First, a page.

Identity for the digital age – how to meet all the requirements for seamless and efficient eID
All of me, privately
Opportunities to Improve Customer Authentication
“Mobile ID” vs “Mobile ID as a Service”
There is a growing need for the development of technical standards that bridge the gap between civil registration and identification systems for the developing world. This is due to growing concerns amongst governments around vendor lock-ins/proprietary technologies and the lack of standards for the CRVS components of identification systems. An SIA taskforce has been set up to resolve the issue.
* Mapping of existing technical standards against ID lifecycle and ID system’s bricks.
The first results will be presented at connect:ID 2018 conference.
The Philippines remains probably the only country in Southeast Asia without a national identification card. Thus, its current ePassport serves two purposes: as a travel document, and as a form of identification. Among the different photo ID cards in the Philippines, the ePassport is the most secure and most trusted. However, there have been steps to produce a national ID. Currently, there are various bills in both houses of Congress where legislation is being proposed for the national ID. In the meantime, there are also plans to produce additional identity cards that would serve the Philippine citizenry, for use domestically and also overseas. The main target of these new cards are citizens who will be working overseas – known as the Overseas Filipino Worker – and all those who will be travelling outside the Philippines. The Philippine Department of Foreign Affairs is taking the lead in creating one of these IDs. These are but some of the steps being undertaken to bridge the gap before the national ID is available, and created to provide an enhanced service to the Filipino people.
* The Philippines does not yet have a national ID;
9:30 a.m., Tuesday, May 1, 2018
Description: James McHenry, Director of the Executive Office for Immigration Review (EOIR), will be featured in an Immigration Newsmaker conversation hosted by the Center for Immigration Studies on Tuesday, May 1 at 9:30 a.m. at the National Press Club. The event will be streamed on Facebook Live.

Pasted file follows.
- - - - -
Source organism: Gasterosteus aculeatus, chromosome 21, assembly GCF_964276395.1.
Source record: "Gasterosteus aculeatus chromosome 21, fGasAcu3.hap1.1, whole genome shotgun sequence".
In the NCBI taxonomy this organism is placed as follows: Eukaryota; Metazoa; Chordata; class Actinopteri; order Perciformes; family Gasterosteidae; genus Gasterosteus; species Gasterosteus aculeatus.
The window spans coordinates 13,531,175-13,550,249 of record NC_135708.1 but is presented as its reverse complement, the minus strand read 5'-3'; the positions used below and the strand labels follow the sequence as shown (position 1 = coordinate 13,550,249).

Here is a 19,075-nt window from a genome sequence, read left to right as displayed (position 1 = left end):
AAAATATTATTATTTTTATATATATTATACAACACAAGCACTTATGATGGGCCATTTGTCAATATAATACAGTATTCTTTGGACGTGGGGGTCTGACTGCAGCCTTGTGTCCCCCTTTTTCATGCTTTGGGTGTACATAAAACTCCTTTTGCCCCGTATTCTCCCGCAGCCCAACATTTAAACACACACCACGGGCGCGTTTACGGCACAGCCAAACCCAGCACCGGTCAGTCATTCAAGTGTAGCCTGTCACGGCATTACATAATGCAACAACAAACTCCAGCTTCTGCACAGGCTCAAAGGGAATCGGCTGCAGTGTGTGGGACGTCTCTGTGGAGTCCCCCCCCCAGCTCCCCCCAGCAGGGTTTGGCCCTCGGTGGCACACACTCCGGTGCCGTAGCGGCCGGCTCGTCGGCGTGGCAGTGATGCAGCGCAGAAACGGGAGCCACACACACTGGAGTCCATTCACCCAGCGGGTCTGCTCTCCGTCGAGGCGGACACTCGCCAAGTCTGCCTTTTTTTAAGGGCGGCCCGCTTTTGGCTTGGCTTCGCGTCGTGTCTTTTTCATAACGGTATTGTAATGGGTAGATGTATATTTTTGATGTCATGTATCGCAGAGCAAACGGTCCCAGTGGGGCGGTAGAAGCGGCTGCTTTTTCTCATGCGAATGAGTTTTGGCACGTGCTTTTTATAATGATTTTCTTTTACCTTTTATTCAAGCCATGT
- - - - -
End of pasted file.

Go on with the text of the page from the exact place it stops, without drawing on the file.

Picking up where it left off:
EOIR is part of the Department of Justice and home to the nation’s immigration courts. McHenry, a Justice Department veteran who was appointed permanent EOIR director in January, is the point man for the effort to restore timely and efficient adjudication of immigration cases in the face of a tremendous case backlog, which more than doubled from 2006 to 2015. The administration’s goal is to cut the pending caseload in half by 2020.
The conversation will be moderated by Andrew Arthur, a former immigration judge and current Resident Fellow in Law & Policy at the Center for Immigration Studies.
2:00-4:00 p.m. ET, Tuesday, May 1, 2018
Description: U.S. Citizenship and Immigration Services (USCIS) invites you to participate in a quarterly stakeholder meeting on May 1, 2018, from 2 to 4 p.m. (Eastern) to receive updates from the Asylum Division and engage with subject matter experts during a question-and-answer session.
To register, please follow these steps:
* Visit our registration page: https://public.govdelivery.
* Enter your email address and select “Submit”
* Select “Subscriber Preferences”
* Select the “Event Registration” tab
* Provide your full name and organization, if any
* Complete the questions and select “Submit”
If you wish to attend in person, please indicate so in your subscriber preferences when selecting your method of attendance. Please note that seating is limited, so we encourage you to register early. Once we process your registration, you will receive a confirmation email with additional details.
If you have any questions regarding the registration process, or if you have not received a confirmation email a week before the engagement date, please email us at the same address.
XCPD-702 – Human Trafficking
9:00 a.m.-5:00 p.m., Wednesday-Friday, May 2-4, 2018
Course Description: The subject of human trafficking, or the use of force, fraud or coercion to transport persons across international borders or within countries to exploit them for labor or sex, has received renewed attention within the last two decades. In the United States, human trafficking became a focus of activities in the late 1990s and culminated in the passage of the Trafficking Victims Protection Act (TVPA) signed into law on October 16, 2000. With the enactment of the TVPA, the United States took a lead in combating human trafficking, prosecuting traffickers, and protecting victims. In this course students will assess the different legal frameworks used to combat human trafficking around the world and analyze the different discourses used to discuss the trafficking phenomena. Students will also explore the characteristics and special needs of victims (adult and child victims, girls and boys, women and men), their life experiences, and their trafficking trajectories; discuss the modus operandi of traffickers and their networks; debate the effectiveness of governmental anti-trafficking policies and the efficacy of rescue and restore programs; and identify research gaps. The course places special emphasis on evidence-based research and strategies.
At the completion of the course, a successful student will be able to:
* Assess legal frameworks used to combat human trafficking around the world.
* Analyze the different discourses used to discuss the trafficking phenomena.
* Analyze the characteristics and special needs of victims.
* Discuss the modus operandi of traffickers and their networks.
* Debate the effectiveness of governmental anti-trafficking policies and the efficacy of rescue and restore programs.
* Identify research gaps.